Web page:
Today is Black Friday, the unofficial start of the holiday buying season. Shoppers most likely wasted no time getting up from their Thanksgiving dinners to scour the stores for the best deals. And for those who want to avoid the long lines, Cyber Monday comes next week, the day when most online retailers offer their best deals.

While we shop the big box stores and places like Amazon.com as much as anyone, we think the idea of tomorrow's Small Business Saturday could be more important. Started in 2010 by American Express, Small Business Saturday puts the spotlight on mostly community shops that rarely get the attention they deserve. The hope is that shoppers will not only consider getting their holiday gifts from a neighborhood business but that those visits will turn them into customers throughout the year.

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There are more than 27 million small businesses in the United States, according to a 2015 Wall Street Journal report. And they account for between 56 and 63 percent of all the goods and services spent in the United States, otherwise known as the gross domestic product, or GDP. Clearly, the welfare of our economy depends on the success of small business, though we don't always think of it that way.

So, instead, we'll make the pitch for small business this way — think of them as unique destinations where you can find items that aren't necessarily available anywhere else. About 10 percent of small businesses are less than a year old and unfortunately about the same number of small businesses fail annually. Most would freely admit that starting a small business is a bit of a gamble to start. Faced with competitors that have large advertising budgets and the ability to buy in bulk, it's no wonder why some do. But we see how small businesses and stores fill a niche, as spots with individualized customer service often run by neighbors who are deeply rooted into the community. And with small businesses, they nearly always stay local, too.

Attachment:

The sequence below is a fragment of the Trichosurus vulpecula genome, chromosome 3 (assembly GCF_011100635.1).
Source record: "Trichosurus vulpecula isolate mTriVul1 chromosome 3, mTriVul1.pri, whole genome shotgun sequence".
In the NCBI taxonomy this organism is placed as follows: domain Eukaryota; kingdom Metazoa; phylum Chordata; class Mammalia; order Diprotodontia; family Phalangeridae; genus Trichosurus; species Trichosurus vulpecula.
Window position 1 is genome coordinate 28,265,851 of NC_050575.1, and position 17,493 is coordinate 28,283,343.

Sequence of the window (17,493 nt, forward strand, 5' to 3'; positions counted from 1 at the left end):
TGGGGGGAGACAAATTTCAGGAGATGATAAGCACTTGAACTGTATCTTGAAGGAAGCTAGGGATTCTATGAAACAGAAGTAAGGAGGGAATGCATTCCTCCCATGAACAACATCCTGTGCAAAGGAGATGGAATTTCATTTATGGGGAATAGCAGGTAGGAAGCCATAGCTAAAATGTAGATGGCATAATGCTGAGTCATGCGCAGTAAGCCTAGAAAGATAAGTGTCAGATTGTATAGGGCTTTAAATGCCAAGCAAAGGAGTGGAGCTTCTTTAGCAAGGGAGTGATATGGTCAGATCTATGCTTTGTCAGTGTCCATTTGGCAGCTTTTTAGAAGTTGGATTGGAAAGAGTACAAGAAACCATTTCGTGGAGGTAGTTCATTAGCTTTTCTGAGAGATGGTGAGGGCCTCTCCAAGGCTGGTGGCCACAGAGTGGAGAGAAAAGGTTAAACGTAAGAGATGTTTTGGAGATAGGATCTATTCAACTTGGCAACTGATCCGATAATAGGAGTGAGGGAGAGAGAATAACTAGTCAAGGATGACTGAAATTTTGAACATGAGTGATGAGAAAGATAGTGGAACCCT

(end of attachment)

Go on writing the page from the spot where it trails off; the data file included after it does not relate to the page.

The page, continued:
Not only that, but many small businesses are right on the main streets of small towns, in places like Westminster, Taneytown or Sykesville. What makes that even more special is that you can make a day of it, stroll these towns and shop, perhaps getting a meal at one of the restaurants that likely also qualify as a small business. As an added treat, the Town of Westminster will be hosting its annual Miracle on Main Street this Saturday, starting with a Jingle Bell Run at 4:55 p.m., with the Holiday Electric Parade at 5 p.m., which will be followed by the annual Christmas tree lighting and the arrival of Santa Claus.

This holiday shopping season, we're not saying to ignore big retailers, online or not, but we are encouraging you to visit small businesses as part of your travels. Their success is critical to the well-being of our communities.

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